The trail continues alongside Lena Creek heading up an increasingly tighter valley. After crossing a tributary creek on a log bridge the trail gets downright nasty! Prepare yourself for an insanely steep climb up a rocky, rooty, and at times brushy course. It’s arduous and physically taxing, and when soaked by rainfall it can be treacherous. A good set of trekking poles will come in handy. The climbing eases after you carefully negotiate a ledge and clamber up a steep rocky bed of big rocks, 

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Once again come to and cross Lena Creek, which may be following a subterranean passage here as well. 

Continue through open attractive old-growth forest groves. Make one more steep climb before cresting a ridge cradling Upper Lena Lake. Before bolting for the lake, turn around and look back at Mount Rainier in the distance. Now charge for the lake. Enjoy a breathtakingly beautiful backdrop view of 5960-foot Mount Bretherton rising above and reflecting in the lake. Camps (permits required) are along the lake’s eastern shore, and by a short path, on the lake’s western shore. 

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If you’re up for the day, stay awhile and soak up the beauty. In autumn the surrounding hills colorfully reflect in the lake’s placid waters. Look for critters big and small frolicking in those hills looking for berries. Feel free to help yourself to a handful as well. If you have any energy left consider following a half mile side trail to beautiful Milk Lake set beneath a small glacier on Mount Bretherton. Then rest up and prepare your knees for the brutal and jarring descent back to your vehicle. The beauty and solitude are definitely worth the grind.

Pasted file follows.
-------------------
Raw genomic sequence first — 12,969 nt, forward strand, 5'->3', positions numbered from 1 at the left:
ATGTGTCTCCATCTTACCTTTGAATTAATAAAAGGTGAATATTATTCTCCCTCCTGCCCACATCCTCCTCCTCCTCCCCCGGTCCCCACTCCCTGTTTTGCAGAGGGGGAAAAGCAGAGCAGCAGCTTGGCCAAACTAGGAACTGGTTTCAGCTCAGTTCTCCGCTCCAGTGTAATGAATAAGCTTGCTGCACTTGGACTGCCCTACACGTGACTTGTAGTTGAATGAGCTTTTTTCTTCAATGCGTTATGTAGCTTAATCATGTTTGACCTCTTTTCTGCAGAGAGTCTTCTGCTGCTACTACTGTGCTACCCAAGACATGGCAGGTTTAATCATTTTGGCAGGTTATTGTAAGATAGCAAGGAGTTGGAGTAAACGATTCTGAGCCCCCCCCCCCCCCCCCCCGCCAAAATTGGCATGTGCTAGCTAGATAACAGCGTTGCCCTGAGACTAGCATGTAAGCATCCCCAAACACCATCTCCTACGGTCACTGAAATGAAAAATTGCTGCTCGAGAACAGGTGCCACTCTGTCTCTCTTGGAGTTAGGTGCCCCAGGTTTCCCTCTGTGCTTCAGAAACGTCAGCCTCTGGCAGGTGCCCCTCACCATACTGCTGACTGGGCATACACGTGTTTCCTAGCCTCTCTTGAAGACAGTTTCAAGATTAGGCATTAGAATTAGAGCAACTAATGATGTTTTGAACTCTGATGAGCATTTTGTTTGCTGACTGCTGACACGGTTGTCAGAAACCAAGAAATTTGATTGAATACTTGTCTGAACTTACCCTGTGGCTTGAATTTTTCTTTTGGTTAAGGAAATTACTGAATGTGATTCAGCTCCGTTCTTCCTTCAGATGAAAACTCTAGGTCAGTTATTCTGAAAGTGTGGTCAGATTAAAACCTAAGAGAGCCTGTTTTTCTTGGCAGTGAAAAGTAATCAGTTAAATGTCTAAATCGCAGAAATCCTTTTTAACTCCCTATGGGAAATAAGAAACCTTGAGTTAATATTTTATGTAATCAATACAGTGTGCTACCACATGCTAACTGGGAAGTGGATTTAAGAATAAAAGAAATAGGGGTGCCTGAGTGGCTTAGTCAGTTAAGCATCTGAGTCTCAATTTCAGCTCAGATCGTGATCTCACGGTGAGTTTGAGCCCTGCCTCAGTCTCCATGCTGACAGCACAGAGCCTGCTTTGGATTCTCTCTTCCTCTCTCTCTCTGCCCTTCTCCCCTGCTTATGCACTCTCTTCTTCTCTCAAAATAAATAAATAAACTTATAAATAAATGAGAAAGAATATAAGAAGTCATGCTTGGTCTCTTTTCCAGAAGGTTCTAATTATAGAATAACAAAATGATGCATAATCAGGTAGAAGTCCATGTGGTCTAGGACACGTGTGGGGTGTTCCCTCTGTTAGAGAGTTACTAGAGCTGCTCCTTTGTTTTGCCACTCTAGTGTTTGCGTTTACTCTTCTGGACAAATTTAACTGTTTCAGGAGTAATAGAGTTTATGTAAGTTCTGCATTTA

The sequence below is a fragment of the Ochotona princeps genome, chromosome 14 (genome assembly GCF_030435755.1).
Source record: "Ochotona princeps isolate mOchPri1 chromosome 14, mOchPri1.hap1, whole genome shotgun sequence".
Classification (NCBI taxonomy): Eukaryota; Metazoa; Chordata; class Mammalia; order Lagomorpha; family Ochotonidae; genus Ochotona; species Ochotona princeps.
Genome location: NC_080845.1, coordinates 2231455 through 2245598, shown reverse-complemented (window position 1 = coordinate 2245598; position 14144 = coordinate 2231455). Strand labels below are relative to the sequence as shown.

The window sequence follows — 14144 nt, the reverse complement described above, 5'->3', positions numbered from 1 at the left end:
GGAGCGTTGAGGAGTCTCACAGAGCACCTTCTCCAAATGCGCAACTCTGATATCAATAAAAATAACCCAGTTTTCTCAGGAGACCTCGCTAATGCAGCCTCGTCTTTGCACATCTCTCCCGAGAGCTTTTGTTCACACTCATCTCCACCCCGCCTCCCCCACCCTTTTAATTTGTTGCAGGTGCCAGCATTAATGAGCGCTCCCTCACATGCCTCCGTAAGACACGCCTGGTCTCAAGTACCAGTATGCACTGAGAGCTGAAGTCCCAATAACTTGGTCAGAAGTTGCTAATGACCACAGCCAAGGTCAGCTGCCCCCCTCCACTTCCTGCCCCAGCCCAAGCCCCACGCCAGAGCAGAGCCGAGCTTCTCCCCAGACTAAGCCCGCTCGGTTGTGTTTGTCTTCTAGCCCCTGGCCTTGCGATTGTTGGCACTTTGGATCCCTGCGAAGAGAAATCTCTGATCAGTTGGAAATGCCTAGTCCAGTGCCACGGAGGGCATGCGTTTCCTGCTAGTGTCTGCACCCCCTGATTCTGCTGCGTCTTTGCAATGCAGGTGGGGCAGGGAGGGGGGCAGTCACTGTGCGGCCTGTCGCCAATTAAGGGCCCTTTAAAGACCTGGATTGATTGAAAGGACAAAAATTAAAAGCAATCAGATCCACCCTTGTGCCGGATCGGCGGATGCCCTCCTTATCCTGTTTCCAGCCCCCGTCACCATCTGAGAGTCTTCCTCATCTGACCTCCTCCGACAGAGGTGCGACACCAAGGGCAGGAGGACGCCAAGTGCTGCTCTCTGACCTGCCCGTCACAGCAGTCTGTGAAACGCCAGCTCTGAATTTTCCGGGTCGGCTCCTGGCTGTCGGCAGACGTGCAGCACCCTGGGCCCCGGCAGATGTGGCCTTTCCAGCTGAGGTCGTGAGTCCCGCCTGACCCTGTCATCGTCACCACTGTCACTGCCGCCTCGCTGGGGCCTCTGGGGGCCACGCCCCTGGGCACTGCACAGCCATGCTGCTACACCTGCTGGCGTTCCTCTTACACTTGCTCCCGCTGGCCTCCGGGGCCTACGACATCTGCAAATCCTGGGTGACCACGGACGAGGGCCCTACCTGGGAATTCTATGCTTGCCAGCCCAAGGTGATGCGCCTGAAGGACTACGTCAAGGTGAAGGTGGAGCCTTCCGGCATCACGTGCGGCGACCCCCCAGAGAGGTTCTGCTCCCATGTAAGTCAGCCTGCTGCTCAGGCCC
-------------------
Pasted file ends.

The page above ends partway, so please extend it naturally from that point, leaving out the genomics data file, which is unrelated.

Craig Romano
Award winning author and outdoors writer who has authored and co-authored of more than 20 books including Day Hiking Olympic Peninsula 2nd Edition (Mountaineers Books), which features 136 hikes on the Olympic Peninsula. craigromano.com

Lena Lakes Details

Lower Lake: 6.0 miles roundtrip; Upper Lake: 14.0 miles roundtrip
Elevation Gain:  Lower Lake: 1225 feet; Upper Lake: 4100 feet 
High Point: Lower Lake: 1900 feet; Upper Lake: 4600 feet
Difficulty: Lower Lake: moderate; Upper Lake: strenuous
Snow free: Lower Lake: March—Dec; Upper Lake: July—November 
Trailhead Pass Needed: Northwest Forest Pass or Interagency
GPS waypoints:     
N47 35.984 W123 09.055
Lower Lake: N47 36.994 W123 09.789 
Upper Lake: N47 38.068 W123 12.329
Dogs are ok at Lower Lena but prohibited at Upper Lena Lake. 
Camping (no fires) at Upper Lake requires National Park Wilderness Camping Permit (contact Olympic National Park, Wilderness Information Center (360) 565-3100)
Land Agency Contact: Olympic National Forest, Hood Canal Ranger District, Quilcene, fs.usda.gov/olympic and Olympic National Park, nps.gov/olym
Recommended Map: Green Trails Olympic Mountains East 168S
Recommended Guidebooks: Day Hiking Olympic Peninsula 2nd edition and Backpacking Washington (Romano, Mountaineers Books) 
Trailhead directions: From Hoodsport travel north on US 101 north for 13.7 miles turning left at milepost 318 onto FR 25 (Hamma Hamma River Road). Continue for 7.5 paved miles to the trailhead.
Trailhead facilities: privy